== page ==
Rasmussen’s encephalitis (RE) is an inflammatory encephalopathy of unknown cause defined by seizures with progressive neurological disabilities. Herein, the pathogenesis of RE was investigated focusing on inflammasome activation in the brain.
Patients with RE at the University of Alberta, Edmonton, AB, Canada, were identified and analyzed by neuroimaging, neuropsychological, molecular, and pathological tools. Primary human microglia, astrocytes, and neurons were examined using RT-PCR, enzyme-linked immunosorbent assay (ELISA), and western blotting.
Four patients with RE were identified at the University of Alberta. Magnetic resonance imaging (MRI) disclosed increased signal intensities in cerebral white matter adjacent to cortical lesions of RE patients, accompanied by a decline in neurocognitive processing speed (P <0.05). CD3ϵ, HLA-DRA, and TNFα together with several inflammasome-associated genes (IL-1β, IL-18, NLRP1, NLRP3, and CASP1) showed increased transcript levels in RE brains compared to non-RE controls (n = 6; P <0.05). Cultured human microglia displayed expression of inflammasome-associated genes and responded to inflammasome activators by releasing IL-1β, which was inhibited by the caspase inhibitor, zVAD-fmk. Major histocompatibility complex (MHC) class II, IL-1β, caspase-1, and alanine/serine/cysteine (ASC) immunoreactivity were increased in RE brain tissues, especially in white matter myeloid cells, in conjunction with mononuclear cell infiltration and gliosis. Neuroinflammation in RE brains was present in both white matter and adjacent cortex with associated induction of inflammasome components, which was correlated with neuroimaging and neuropsychological deficits.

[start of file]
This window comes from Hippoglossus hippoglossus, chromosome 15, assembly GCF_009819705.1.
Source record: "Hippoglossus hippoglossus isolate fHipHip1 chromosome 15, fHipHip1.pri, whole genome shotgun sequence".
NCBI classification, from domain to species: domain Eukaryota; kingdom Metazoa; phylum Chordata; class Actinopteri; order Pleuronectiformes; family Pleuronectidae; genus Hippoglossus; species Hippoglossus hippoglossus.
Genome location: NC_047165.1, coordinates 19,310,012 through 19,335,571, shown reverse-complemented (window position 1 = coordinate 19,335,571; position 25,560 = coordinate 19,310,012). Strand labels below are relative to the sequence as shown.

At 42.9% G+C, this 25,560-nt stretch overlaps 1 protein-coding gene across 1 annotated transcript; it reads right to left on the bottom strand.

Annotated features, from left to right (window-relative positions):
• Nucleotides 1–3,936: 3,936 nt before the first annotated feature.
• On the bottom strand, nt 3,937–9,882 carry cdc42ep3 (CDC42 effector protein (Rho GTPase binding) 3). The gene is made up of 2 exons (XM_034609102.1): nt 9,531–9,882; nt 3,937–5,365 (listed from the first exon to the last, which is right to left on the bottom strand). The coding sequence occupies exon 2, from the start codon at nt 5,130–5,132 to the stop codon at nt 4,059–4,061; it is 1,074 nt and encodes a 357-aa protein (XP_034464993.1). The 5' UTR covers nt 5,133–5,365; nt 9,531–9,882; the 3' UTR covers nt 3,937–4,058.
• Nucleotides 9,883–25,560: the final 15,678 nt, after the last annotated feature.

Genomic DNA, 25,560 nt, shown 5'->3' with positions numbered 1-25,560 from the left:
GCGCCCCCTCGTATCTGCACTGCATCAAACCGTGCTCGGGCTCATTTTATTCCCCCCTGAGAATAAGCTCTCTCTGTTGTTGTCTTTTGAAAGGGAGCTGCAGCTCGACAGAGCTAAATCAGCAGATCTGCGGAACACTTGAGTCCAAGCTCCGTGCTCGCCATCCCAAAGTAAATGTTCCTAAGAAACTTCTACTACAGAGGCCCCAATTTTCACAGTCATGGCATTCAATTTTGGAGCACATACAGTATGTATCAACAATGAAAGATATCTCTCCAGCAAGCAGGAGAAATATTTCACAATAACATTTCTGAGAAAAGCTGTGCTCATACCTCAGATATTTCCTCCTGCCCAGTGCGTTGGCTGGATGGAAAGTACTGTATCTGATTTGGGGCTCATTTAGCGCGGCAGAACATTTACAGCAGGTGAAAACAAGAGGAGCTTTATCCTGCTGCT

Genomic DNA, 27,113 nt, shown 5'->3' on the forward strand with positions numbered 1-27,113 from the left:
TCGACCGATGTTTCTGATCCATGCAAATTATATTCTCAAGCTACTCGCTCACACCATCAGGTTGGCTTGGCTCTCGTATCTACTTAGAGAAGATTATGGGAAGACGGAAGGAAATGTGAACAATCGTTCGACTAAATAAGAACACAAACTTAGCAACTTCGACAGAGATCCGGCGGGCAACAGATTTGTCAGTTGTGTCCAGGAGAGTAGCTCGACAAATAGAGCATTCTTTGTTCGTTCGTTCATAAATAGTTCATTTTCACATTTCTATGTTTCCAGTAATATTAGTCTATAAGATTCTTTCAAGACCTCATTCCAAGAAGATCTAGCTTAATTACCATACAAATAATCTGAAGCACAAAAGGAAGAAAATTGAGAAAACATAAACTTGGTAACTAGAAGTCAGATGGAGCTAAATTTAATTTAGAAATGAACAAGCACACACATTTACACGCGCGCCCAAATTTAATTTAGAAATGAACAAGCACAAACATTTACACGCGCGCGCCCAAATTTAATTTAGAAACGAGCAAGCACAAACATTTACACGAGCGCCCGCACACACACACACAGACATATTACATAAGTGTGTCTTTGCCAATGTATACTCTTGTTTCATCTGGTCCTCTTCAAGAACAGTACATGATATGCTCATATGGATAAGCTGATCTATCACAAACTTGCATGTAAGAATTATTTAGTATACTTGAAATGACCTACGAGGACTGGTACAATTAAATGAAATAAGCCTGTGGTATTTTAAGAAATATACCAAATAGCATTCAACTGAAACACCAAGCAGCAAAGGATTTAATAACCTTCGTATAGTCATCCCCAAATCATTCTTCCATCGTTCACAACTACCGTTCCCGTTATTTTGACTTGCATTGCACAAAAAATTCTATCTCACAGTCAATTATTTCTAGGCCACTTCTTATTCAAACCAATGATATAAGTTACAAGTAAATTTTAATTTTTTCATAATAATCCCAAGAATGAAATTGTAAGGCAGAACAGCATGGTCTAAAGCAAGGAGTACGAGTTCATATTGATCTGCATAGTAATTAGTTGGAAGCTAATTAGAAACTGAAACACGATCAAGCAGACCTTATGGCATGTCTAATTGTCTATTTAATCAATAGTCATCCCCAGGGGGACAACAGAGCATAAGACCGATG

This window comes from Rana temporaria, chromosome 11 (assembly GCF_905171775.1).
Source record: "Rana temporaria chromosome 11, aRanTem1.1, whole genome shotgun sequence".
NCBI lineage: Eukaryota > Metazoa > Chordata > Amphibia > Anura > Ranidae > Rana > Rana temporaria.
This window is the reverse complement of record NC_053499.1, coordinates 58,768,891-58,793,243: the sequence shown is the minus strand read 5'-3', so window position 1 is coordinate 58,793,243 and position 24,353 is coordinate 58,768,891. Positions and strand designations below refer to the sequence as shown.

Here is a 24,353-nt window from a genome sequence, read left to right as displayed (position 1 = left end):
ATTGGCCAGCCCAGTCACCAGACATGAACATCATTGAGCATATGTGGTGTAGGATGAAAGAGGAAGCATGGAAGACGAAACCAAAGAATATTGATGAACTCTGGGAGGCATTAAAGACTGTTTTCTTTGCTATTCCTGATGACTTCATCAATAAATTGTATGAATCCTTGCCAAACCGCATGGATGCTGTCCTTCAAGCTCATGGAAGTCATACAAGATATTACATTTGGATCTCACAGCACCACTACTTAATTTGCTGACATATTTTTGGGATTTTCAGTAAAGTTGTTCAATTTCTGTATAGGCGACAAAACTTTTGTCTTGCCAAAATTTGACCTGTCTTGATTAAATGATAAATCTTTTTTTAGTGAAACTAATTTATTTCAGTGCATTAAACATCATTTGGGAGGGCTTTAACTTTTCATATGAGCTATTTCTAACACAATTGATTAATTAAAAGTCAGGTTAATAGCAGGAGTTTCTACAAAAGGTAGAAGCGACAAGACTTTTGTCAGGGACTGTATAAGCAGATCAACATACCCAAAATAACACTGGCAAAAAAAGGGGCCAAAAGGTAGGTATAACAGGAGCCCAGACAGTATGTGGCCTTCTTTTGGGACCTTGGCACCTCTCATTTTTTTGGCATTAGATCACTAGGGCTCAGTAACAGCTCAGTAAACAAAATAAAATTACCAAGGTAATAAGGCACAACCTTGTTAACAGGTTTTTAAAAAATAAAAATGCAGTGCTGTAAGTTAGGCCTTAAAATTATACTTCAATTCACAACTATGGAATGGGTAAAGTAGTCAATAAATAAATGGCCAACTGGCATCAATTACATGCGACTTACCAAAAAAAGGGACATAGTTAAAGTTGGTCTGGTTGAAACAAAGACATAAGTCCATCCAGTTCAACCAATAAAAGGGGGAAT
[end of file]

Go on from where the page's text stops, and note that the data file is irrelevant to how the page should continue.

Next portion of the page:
Inflammasome activation likely contributes to the disease process underlying RE and offers a mechanistic target for future therapeutic interventions.